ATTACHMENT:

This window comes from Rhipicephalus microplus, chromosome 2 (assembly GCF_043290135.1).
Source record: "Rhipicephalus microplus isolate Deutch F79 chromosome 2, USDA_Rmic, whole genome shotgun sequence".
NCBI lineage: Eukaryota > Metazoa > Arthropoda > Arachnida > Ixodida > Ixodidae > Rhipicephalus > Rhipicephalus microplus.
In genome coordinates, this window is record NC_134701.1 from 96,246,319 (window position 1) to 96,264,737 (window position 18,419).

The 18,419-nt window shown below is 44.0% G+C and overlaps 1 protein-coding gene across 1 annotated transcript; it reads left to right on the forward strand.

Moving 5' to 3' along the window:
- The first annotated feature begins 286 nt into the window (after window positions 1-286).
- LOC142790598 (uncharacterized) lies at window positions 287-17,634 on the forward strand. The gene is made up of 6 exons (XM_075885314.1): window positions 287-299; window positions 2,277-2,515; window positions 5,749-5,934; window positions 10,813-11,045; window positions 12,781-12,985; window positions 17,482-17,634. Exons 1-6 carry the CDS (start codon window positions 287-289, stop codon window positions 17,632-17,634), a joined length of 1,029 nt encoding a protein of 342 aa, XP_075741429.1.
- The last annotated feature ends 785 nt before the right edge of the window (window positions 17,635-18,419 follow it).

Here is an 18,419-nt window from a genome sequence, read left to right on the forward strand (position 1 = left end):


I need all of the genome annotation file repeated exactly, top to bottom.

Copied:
This window comes from Rhipicephalus microplus, chromosome 2 (assembly GCF_043290135.1).
Source record: "Rhipicephalus microplus isolate Deutch F79 chromosome 2, USDA_Rmic, whole genome shotgun sequence".
NCBI lineage: Eukaryota > Metazoa > Arthropoda > Arachnida > Ixodida > Ixodidae > Rhipicephalus > Rhipicephalus microplus.
In genome coordinates, this window is record NC_134701.1 from 96,246,319 (window position 1) to 96,264,737 (window position 18,419).

The 18,419-nt window shown below is 44.0% G+C and overlaps 1 protein-coding gene across 1 annotated transcript; it reads left to right on the forward strand.

Moving 5' to 3' along the window:
- The first annotated feature begins 286 nt into the window (after window positions 1-286).
- LOC142790598 (uncharacterized) lies at window positions 287-17,634 on the forward strand. The gene is made up of 6 exons (XM_075885314.1): window positions 287-299; window positions 2,277-2,515; window positions 5,749-5,934; window positions 10,813-11,045; window positions 12,781-12,985; window positions 17,482-17,634. Exons 1-6 carry the CDS (start codon window positions 287-289, stop codon window positions 17,632-17,634), a joined length of 1,029 nt encoding a protein of 342 aa, XP_075741429.1.
- The last annotated feature ends 785 nt before the right edge of the window (window positions 17,635-18,419 follow it).

Here is an 18,419-nt window from a genome sequence, read left to right on the forward strand (position 1 = left end):